It doesn’t get any hotter than mid-August in the United States, especially in the extreme south. On August 15, 2017, Bennett owner operator Christopher Cooper learned the limits of his body as he was unloading freight at a customer site at the Fort Lauderdale International Airport in Florida. Chris’s story is a safety caution to drivers this time of year and he and the Bennett team are very thankful to the airport staff who went above and beyond to help him.
The evening before he was to deliver a passenger boarding bridge to the airport, Chris drank plenty of water and Gatorade for electrolytes and ate a good dinner in nearby Fort Pierce Florida. Chris is no stranger to the need for hydration even the night before a job to be able to maintain strength and avoid heat issues. Not only is Chris an experienced owner operator, but he is also a former US Marine who knows hydration guidelines well from his tour in Iraq, where temperatures could sometimes reach 120 degrees. Chris got up in the morning, ate a light breakfast and had plenty of water, then headed to the unload site at the appointed time around 10:30am. In his truck, he packed a cooler full of ice and water for his day’s work.
Too Much Too Fast
Unloading the truck was not unlike most jobs that a Bennett owner operator encounters. He watched as cranes plucked the freight from his drop deck trailer. Work crews setup the bridge and put it in place. Chris spent the next half hour in 112 degree heat, stifling humidity and the heat exhaust of jets buffeting him while he worked. Pounding in pins on his 5,000 lb. flip axle, stowing chains and binders and readying his truck for departure was too much too fast. Chris took one of his many hydration breaks and felt his hands trembling uncontrollably. He felt himself breathing heavily. He had trouble scrolling through his contacts on his phone to reach the main office. While on the phone, Chris blacked out in the seat of his truck with the door opened. When he came to, the phone call had ended and he was disoriented. He took a towel, and dunked it into his cooler and draped it around his head (which was pounding from headache) and upper body. He got down out of his truck and stumbled to a tree to get some shade. As he did this, airport security personnel who were eating lunch saw him and immediately sprang into action.
The Heat Gets the Better of Chris
Two airport security personnel, Jason Goltzman and Joe Garcia, came to Chris with some water. He drank four bottles of water and they dumped six more onto his body to cool him down. They took Chris inside the terminal where he continued to tremble and became disoriented – a sign of heat exhaustion. Sensing that they could not stabilize Chris’s condition, Jason and Joe called 911 to get a Broward County ambulance and paramedics to better treat him. It took 3 EMTs and Jason to get Chris into the ambulance. His body was very stiff, making it difficult for the men to move him. The decision to get Chris professional attention saved him from getting into even worse condition. In the ambulance Chris’s internal core temperature was measured at 144 degrees. It took 4 bags of IV fluid en route and another 3 bags at the hospital to bring Chris from the brink of heat stroke, to a normal body temperature.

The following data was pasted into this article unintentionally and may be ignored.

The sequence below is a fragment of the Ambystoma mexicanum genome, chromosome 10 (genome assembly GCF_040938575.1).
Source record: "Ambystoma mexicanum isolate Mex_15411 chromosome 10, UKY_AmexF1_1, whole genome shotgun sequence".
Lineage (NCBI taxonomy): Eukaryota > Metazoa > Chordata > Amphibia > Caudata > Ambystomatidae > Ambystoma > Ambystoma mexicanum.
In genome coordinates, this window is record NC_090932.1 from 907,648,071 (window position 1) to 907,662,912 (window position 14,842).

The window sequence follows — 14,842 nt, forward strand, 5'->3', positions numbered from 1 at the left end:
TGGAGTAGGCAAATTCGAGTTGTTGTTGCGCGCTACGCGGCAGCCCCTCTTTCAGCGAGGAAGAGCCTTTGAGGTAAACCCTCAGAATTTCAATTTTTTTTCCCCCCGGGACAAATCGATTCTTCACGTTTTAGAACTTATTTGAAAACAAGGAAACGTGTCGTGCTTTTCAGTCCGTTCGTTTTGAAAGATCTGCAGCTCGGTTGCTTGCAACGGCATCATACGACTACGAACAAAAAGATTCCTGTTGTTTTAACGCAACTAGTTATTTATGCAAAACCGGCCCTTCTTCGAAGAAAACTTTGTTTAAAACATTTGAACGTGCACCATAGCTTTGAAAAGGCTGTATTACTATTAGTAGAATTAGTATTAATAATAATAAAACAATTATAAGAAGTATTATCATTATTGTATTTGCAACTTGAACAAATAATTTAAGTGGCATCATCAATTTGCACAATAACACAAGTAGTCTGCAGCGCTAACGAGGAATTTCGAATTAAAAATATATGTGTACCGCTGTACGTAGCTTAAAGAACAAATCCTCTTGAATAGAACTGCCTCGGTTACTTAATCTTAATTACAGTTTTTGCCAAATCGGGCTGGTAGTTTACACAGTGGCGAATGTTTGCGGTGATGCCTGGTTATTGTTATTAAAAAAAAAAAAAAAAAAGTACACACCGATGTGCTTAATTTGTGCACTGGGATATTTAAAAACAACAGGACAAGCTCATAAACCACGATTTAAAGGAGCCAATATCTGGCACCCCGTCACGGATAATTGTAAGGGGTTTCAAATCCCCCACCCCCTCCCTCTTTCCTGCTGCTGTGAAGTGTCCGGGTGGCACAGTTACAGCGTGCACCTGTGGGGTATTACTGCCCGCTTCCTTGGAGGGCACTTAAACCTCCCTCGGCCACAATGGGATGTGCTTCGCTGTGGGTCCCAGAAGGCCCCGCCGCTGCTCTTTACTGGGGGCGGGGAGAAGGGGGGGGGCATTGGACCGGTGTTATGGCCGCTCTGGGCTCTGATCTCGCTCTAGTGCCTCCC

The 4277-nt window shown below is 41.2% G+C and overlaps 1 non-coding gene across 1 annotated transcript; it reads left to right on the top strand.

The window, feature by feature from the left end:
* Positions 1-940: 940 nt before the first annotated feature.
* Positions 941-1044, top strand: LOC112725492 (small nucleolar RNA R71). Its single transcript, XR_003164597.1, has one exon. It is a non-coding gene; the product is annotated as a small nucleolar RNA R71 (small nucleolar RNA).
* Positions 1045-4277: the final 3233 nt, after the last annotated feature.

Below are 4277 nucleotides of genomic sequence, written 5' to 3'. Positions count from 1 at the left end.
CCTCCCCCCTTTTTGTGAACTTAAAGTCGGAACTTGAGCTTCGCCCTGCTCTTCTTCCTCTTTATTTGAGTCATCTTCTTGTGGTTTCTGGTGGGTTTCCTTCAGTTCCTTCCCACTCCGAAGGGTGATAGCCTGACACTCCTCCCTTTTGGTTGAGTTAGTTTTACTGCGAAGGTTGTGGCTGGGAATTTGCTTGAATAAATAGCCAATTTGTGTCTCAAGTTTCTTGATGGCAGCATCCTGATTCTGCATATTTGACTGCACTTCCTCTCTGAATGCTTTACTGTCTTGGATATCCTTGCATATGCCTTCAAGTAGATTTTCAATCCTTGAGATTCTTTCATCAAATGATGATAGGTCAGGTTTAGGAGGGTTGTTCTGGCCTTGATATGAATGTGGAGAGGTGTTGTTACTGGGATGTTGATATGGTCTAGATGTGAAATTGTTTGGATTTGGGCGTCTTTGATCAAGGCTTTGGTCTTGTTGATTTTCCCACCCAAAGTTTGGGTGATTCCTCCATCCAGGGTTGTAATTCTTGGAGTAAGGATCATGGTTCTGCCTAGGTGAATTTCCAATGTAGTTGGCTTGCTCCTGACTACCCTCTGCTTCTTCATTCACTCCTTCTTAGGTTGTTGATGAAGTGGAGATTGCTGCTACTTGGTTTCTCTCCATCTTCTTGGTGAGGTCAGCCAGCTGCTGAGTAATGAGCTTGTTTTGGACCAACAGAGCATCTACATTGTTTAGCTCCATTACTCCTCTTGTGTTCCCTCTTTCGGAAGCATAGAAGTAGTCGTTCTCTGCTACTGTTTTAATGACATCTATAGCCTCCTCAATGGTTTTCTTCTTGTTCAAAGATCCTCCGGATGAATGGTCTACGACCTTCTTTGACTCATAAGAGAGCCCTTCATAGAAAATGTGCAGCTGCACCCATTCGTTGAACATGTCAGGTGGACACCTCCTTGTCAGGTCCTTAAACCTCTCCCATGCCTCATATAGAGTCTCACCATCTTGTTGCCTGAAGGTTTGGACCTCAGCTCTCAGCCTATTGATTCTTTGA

Going Above and Beyond to Help
Jason Goltzman and Joe Garcia made sure to call on Chris’s wife throughout the day to keep her informed of his condition. Once Chris was released from the hospital Jason made sure to pick up him up and get him back to his truck. Jennifer Haney, Chris Cooper’s Fleet Manager at Bennett, received call a day later from Jason checking on Chris again. “These men are truly excellent staff with big hearts!”, said Jennifer. “We are truly grateful and blessed that they were there for Chris and we hope that the airport takes a minute to recognize these men for going above and beyond to help another. The nation is having a striking heat surge everywhere and the knowledge of their staff very well may have saved a life in this situation.”
Chris Cooper’s Advice to Drivers
- The day before a job in hot weather, make sure to hydrate by drinking plenty of water and sports drinks
- Hydrate constantly as you are working the job. You can never drink too much!
- Wear light, moisture wicking clothing
- If you experience any of the symptoms of heat exhaustion, pay attention to them immediately. This includes blurred vision, an accelerated heart rate, or shaking in your hands. Get into the shade, take a break, and drink water.